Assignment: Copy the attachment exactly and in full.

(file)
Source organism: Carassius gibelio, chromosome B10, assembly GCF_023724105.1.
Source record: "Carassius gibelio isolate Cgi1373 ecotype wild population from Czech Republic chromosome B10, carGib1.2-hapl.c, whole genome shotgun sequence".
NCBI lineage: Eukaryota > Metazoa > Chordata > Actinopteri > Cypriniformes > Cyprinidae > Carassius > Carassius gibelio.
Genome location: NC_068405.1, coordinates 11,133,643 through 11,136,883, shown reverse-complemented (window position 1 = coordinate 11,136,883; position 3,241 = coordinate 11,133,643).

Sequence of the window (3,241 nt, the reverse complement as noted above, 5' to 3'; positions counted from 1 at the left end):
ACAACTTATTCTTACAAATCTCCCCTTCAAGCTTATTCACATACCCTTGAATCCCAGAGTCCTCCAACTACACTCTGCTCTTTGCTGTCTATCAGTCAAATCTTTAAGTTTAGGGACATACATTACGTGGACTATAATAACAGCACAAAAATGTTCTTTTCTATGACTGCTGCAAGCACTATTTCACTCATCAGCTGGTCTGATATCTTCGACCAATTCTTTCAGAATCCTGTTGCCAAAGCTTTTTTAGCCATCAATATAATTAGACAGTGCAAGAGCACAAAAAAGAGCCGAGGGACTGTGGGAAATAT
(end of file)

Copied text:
Source organism: Carassius gibelio, chromosome B10, assembly GCF_023724105.1.
Source record: "Carassius gibelio isolate Cgi1373 ecotype wild population from Czech Republic chromosome B10, carGib1.2-hapl.c, whole genome shotgun sequence".
NCBI lineage: Eukaryota > Metazoa > Chordata > Actinopteri > Cypriniformes > Cyprinidae > Carassius > Carassius gibelio.
Genome location: NC_068405.1, coordinates 11,133,643 through 11,136,883, shown reverse-complemented (window position 1 = coordinate 11,136,883; position 3,241 = coordinate 11,133,643).

Sequence of the window (3,241 nt, the reverse complement as noted above, 5' to 3'; positions counted from 1 at the left end):
ACAACTTATTCTTACAAATCTCCCCTTCAAGCTTATTCACATACCCTTGAATCCCAGAGTCCTCCAACTACACTCTGCTCTTTGCTGTCTATCAGTCAAATCTTTAAGTTTAGGGACATACATTACGTGGACTATAATAACAGCACAAAAATGTTCTTTTCTATGACTGCTGCAAGCACTATTTCACTCATCAGCTGGTCTGATATCTTCGACCAATTCTTTCAGAATCCTGTTGCCAAAGCTTTTTTAGCCATCAATATAATTAGACAGTGCAAGAGCACAAAAAAGAGCCGAGGGACTGTGGGAAATAT